Calorie labels in fast food outlets linked to small drop in calories purchased
Labelling menus with the calorie content of individual dishes and drinks in fast food outlets is associated with a small immediate decrease in average calories purchased, according to a study using data from a large US restaurant company published by The BMJ today.
But this was followed by a gradual weekly increase over the next year, implying that calorie labelling alone "may not be enough to make sustainable reductions in calorie intake in fast food restaurants," say the researchers.
Calorie labelling has been required in large chain restaurants in the US since May 2018 to help consumers make healthier choices and encourage manufacturers to reformulate dishes or increase the number of lower calorie options.
The policy is currently being considered in the United Kingdom, but evidence of its effects on calorie purchases is mixed and incomplete.
So a team of US researchers set out to evaluate the impact of calorie labelling on calories in meals purchased in a large restaurant franchise in the southern United States, where obesity rates are among the highest in the country.
Ahead of the new rule, the franchise labelled all menus with calories in April 2017 and provided weekly sales data from 104 restaurants during the pre-labelling (April 2015 to April 2017) and post-labelling (April 2017 to April 2018) period.
This gave the researchers access to nearly 50 million transactions across three years (two years before and one year after the change) for analysis.
Investigators calculated total calories for each menu item and grouped items into one of five categories: entrees (main courses), sides (including desserts), sugar sweetened beverages, low calorie beverages, and condiments.
After adjusting for the baseline trend, season and holidays, calorie labelling was associated with an immediate decrease of 60 calories per transaction, or 4% of total calories purchased.
However, this initial decrease was followed by a small weekly increase in calories per transaction over the next year so that, by the end of the study, the 60 calorie reduction had dropped to just 23 fewer calories for each purchase made.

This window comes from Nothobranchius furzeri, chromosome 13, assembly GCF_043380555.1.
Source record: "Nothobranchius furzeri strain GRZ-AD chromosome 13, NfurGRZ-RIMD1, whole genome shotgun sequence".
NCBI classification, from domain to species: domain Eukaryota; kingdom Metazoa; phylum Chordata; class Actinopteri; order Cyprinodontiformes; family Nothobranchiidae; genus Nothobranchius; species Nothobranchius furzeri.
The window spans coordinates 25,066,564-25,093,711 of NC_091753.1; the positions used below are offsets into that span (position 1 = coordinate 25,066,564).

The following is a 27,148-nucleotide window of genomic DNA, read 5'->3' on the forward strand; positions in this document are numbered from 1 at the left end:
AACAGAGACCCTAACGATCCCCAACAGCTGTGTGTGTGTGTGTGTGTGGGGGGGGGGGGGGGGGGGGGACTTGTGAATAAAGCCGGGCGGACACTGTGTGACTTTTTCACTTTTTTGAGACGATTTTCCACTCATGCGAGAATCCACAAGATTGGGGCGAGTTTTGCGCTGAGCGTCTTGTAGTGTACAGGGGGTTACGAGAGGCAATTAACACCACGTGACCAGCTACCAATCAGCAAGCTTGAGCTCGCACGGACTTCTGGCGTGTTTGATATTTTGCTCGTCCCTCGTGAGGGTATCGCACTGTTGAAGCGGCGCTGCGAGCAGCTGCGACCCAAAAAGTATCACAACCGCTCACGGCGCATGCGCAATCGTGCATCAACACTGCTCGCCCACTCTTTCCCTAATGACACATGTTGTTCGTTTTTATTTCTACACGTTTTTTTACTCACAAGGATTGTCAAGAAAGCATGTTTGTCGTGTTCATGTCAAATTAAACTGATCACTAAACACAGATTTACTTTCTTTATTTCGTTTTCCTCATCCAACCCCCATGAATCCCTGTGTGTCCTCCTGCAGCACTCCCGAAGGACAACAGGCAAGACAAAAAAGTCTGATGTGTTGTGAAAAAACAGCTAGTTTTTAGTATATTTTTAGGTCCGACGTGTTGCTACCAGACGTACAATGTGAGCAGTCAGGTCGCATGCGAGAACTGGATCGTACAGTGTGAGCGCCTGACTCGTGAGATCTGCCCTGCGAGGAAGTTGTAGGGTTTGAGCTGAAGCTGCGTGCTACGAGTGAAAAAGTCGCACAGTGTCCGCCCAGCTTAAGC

This trend increase might happen faster among people with lower incomes, note the authors, although these results should be viewed cautiously.
They point to some study limitations, such as being unable to calculate calories purchased per person or measure meal modification (e.g. adding condiments), beverage refills, or how much of each meal was eaten. Strengths include the availability of a large sample over a three year period and findings that remained similar after further analyses, suggesting that they are robust.
"Before drawing conclusions on the overall effectiveness of calorie labeling as a nutrition policy, future research should be done to estimate the effects of labeling over a longer period, especially once restaurants have had sufficient time to reformulate their menus," they conclude.
This paper contains other important messages for decision makers, say researchers at the University of Oxford in a linked editorial.
For example, as the data suggest, calorie menu labelling may inadvertently increase health inequalities, or restaurants might reformulate dishes to have fewer calories but more unhealthy nutrients such as salt or sugar. However, including additional nutritional information on labels could reduce the impact of these negative outcomes.
Although these results might be disappointing to some, they note that small changes to calorie intake can have meaningful effects at the population level. As such, they call for "a multifaceted, cross government approach" to tackle obesity in which calorie and nutrition labelling on restaurant menus should play a part.